For most people, the concept of cloud computing might raise questions about high-tech efficiencies and potential cybersecurity risks. For Susan M. Cosper, cloud computing is less about bits and bytes and more about dollars and cents.
“What do you do with the implementation costs associated with a cloud computing arrangement?” said Cosper, technical director at the Financial Accounting Standards Board (FASB) and chairwoman of the board’s Emerging Issues Task Force. “There are a number of costs. Do you capitalize them on your balance sheet? Do you expense them in your income statement? Or is there some hybrid where some costs are capitalized and some costs are expensed?”
FASB is deliberating on creating accounting standards that apply to how the private sector itemizes the cloud-computing software solution. FASB and its public sector-facing counterpart, the Governmental Accounting Standards Board (GASB), operate within the Norwalk-based Financial Accounting Foundation (FAF), an independent nonprofit that oversees and supports the two boards that set and update the nation’s financial accounting and reporting standards.
Financial Accounting Foundation President and CEO Terri Polley said that the U.S. example of having those standards set by a nongovernmental entity is an exception to the approach taken by other countries. “In many jurisdictions, the securities regulator sets the standard,” she said. “The one that is most similar to ours is the International Accounting Standards Board — they are based in London and modeled after our structure. But they are different because they set global standards and countries decide whether or not to adopt them.”
Still, U.S. law requires that most entities follow the standards. “For companies that list on public exchanges, they are mandatory,” Polley said of the FASB standards. “If they want to have audited financial statements that indicate their statements are prepared in accordance with Generally Accepted Accounting Principles (GAAP), they are mandatory. The ones that don’t necessarily have to follow GAAP are private companies, but they may have another basis of accounting because their bank lender doesn’t require GAAP financial statements.”
As for the Governmental Accounting Standards Board, adherence to its standards covers nearly all of the country. “All 50 states and over 30,000 governmental units, from the city of New York to small villages, follow these standards,” said David R. Bean, GASB’s director of research and technical activities. “It covers over 85 percent of total expenditures of state and local governments.”
Bean noted the federal government adheres to the guidance of the Federal Accounting Standards Advisory Board.
Neither FASB nor GASB work on a set schedule or quantity of standards for a specific time period. “We have a number of standards that we are currently working on,” Cosper said. “In a few weeks, we will be issuing final standards on improvements to hedge accounting, which is very welcomed by companies who choose to hedge certain transactions. We are also looking at improvements to long-duration insurance contracts.”
The GASB projects include updating the financial reporting model that was first introduced in 1999. “It was time to take a fresh look to determine if the financial statements are meeting the needs of users of those statements,” said Bean.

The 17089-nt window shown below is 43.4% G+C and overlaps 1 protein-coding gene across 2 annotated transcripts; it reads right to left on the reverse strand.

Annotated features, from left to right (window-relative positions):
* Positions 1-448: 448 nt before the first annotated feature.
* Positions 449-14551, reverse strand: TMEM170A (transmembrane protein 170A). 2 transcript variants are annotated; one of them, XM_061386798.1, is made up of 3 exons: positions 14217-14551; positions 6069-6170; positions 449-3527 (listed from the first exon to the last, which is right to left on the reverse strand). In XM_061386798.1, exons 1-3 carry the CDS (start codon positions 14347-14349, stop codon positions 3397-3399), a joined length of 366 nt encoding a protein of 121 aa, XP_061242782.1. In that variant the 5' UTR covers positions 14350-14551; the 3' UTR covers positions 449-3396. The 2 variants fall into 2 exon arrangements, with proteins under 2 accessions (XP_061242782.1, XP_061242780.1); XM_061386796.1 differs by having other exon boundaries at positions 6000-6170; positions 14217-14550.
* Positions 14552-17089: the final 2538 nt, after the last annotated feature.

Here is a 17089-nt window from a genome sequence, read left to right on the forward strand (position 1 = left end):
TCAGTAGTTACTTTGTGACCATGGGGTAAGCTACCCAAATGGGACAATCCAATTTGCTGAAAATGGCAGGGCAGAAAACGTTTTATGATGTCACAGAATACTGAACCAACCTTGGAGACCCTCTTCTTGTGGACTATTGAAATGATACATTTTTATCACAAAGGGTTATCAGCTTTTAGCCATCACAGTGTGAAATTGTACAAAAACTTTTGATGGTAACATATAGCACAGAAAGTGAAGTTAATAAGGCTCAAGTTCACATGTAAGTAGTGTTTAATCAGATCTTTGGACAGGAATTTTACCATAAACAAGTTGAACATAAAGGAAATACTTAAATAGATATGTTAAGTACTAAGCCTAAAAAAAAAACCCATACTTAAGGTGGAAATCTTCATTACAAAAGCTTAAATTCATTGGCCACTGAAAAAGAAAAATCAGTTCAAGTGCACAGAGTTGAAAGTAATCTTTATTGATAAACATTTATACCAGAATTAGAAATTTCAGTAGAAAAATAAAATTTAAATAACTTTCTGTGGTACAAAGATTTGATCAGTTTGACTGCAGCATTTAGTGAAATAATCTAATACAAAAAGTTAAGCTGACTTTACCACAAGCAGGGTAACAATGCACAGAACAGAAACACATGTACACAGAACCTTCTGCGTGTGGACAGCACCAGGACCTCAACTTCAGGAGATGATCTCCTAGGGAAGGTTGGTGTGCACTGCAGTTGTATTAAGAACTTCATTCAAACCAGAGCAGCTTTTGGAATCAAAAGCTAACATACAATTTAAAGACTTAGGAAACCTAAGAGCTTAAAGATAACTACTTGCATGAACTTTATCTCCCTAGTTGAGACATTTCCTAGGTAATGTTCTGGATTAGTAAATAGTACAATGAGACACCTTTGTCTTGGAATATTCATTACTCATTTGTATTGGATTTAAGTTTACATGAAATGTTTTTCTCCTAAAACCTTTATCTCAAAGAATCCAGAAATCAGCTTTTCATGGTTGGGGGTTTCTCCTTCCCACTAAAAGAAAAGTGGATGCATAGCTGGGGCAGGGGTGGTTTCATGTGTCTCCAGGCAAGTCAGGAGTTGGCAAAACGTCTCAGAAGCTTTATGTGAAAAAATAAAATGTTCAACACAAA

“Government is not in the business to make a profit,” he added. “Government is in the business of providing services, and there is a need for financial statements to be structured to in a manner that reports how efficiently services are being provided.”
Polley observed that many FASB and GASB standards are continual works in progress. “The FASB and GASB monitor how standards are implemented and respond accordingly to review and revise if necessary,” she said.
Requests for new or updated standards are frequently submitted by unsolicited sources. “We get letters from companies, auditors, individuals and academics,” said Cosper, noting that the effort to establish an accounting standard for cloud computing came from an agenda request to the FASB website.
“The accounting guidance hasn’t necessarily kept pace with that technological change,” Cosper said. “In this instance, we have a lot of guidance on when you capitalize costs in a software arrangement. But there is a lot of diversity in the implementation for cloud computing arrangements. That was brought to our attention as something that potentially needed to be improved.”
FASB is funded through accounting support fees collected from public market equity issuers and investment company issuers, while GASB’s funds come via accounting support fees collected from municipal bond broker-dealers. The latter is of particular concern to FAF officials because GASB’s funding was set in the Dodd-Frank Act of 2010, which is the focus of a repeal effort spearheaded by Republicans in Congress.
“We are working to make sure the mechanism for the GASB funding in Dodd-Frank does not get repealed,” Polley said.
Also of concern to FAF is the continual renewal of its leadership team. A search is underway for a new board member at FASB — Polley said that could take a year to fill — and three members of the FAF board of trustees have terms expiring at the end of this year.
Polley said the search criteria are very specific, with new board members offering an independent viewpoint rather than a partisan ideology. “We want the standards to be neutral to reflect the underlying economics of a transaction. We don’t want them to reflect any special interests. That’s one reason why it’s important for all of our stakeholders to participate in the process,” she said.